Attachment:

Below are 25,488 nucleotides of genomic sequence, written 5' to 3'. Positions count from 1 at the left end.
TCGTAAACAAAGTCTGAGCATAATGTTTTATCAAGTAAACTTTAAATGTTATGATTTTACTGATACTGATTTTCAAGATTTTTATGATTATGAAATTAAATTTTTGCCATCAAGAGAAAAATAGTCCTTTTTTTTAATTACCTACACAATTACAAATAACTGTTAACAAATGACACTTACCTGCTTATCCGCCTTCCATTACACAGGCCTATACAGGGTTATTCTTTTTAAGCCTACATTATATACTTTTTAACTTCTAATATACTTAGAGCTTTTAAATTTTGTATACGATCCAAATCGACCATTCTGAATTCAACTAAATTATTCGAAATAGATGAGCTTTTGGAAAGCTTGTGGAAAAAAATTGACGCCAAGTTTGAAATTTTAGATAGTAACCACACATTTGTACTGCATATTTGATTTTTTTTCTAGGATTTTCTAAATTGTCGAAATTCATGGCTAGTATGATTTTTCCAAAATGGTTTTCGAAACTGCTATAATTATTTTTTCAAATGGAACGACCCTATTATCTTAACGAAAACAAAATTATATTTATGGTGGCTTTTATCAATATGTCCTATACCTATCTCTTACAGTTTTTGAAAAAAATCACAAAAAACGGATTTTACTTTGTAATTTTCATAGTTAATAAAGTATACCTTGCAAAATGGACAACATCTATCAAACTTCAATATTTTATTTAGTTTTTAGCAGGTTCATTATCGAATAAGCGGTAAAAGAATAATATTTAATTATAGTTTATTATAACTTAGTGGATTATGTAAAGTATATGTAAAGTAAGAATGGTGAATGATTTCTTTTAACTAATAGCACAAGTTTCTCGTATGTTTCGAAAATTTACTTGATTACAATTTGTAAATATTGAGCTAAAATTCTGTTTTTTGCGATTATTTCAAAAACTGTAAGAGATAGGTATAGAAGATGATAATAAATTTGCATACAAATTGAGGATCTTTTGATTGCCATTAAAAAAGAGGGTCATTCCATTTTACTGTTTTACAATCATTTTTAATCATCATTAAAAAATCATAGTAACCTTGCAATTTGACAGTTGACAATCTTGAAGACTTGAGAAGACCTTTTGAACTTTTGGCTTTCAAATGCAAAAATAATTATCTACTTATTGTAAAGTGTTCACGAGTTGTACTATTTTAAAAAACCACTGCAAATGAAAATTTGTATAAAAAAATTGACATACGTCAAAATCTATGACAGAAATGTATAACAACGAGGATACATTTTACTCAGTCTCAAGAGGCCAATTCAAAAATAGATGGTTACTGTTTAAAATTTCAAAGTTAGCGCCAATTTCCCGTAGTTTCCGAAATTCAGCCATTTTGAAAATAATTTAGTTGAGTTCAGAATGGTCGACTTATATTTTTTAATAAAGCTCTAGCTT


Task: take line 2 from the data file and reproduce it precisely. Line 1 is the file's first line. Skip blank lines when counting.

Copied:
TCGTAAACAAAGTCTGAGCATAATGTTTTATCAAGTAAACTTTAAATGTTATGATTTTACTGATACTGATTTTCAAGATTTTTATGATTATGAAATTAAATTTTTGCCATCAAGAGAAAAATAGTCCTTTTTTTTAATTACCTACACAATTACAAATAACTGTTAACAAATGACACTTACCTGCTTATCCGCCTTCCATTACACAGGCCTATACAGGGTTATTCTTTTTAAGCCTACATTATATACTTTTTAACTTCTAATATACTTAGAGCTTTTAAATTTTGTATACGATCCAAATCGACCATTCTGAATTCAACTAAATTATTCGAAATAGATGAGCTTTTGGAAAGCTTGTGGAAAAAAATTGACGCCAAGTTTGAAATTTTAGATAGTAACCACACATTTGTACTGCATATTTGATTTTTTTTCTAGGATTTTCTAAATTGTCGAAATTCATGGCTAGTATGATTTTTCCAAAATGGTTTTCGAAACTGCTATAATTATTTTTTCAAATGGAACGACCCTATTATCTTAACGAAAACAAAATTATATTTATGGTGGCTTTTATCAATATGTCCTATACCTATCTCTTACAGTTTTTGAAAAAAATCACAAAAAACGGATTTTACTTTGTAATTTTCATAGTTAATAAAGTATACCTTGCAAAATGGACAACATCTATCAAACTTCAATATTTTATTTAGTTTTTAGCAGGTTCATTATCGAATAAGCGGTAAAAGAATAATATTTAATTATAGTTTATTATAACTTAGTGGATTATGTAAAGTATATGTAAAGTAAGAATGGTGAATGATTTCTTTTAACTAATAGCACAAGTTTCTCGTATGTTTCGAAAATTTACTTGATTACAATTTGTAAATATTGAGCTAAAATTCTGTTTTTTGCGATTATTTCAAAAACTGTAAGAGATAGGTATAGAAGATGATAATAAATTTGCATACAAATTGAGGATCTTTTGATTGCCATTAAAAAAGAGGGTCATTCCATTTTACTGTTTTACAATCATTTTTAATCATCATTAAAAAATCATAGTAACCTTGCAATTTGACAGTTGACAATCTTGAAGACTTGAGAAGACCTTTTGAACTTTTGGCTTTCAAATGCAAAAATAATTATCTACTTATTGTAAAGTGTTCACGAGTTGTACTATTTTAAAAAACCACTGCAAATGAAAATTTGTATAAAAAAATTGACATACGTCAAAATCTATGACAGAAATGTATAACAACGAGGATACATTTTACTCAGTCTCAAGAGGCCAATTCAAAAATAGATGGTTACTGTTTAAAATTTCAAAGTTAGCGCCAATTTCCCGTAGTTTCCGAAATTCAGCCATTTTGAAAATAATTTAGTTGAGTTCAGAATGGTCGACTTATATTTTTTAATAAAGCTCTAGCTT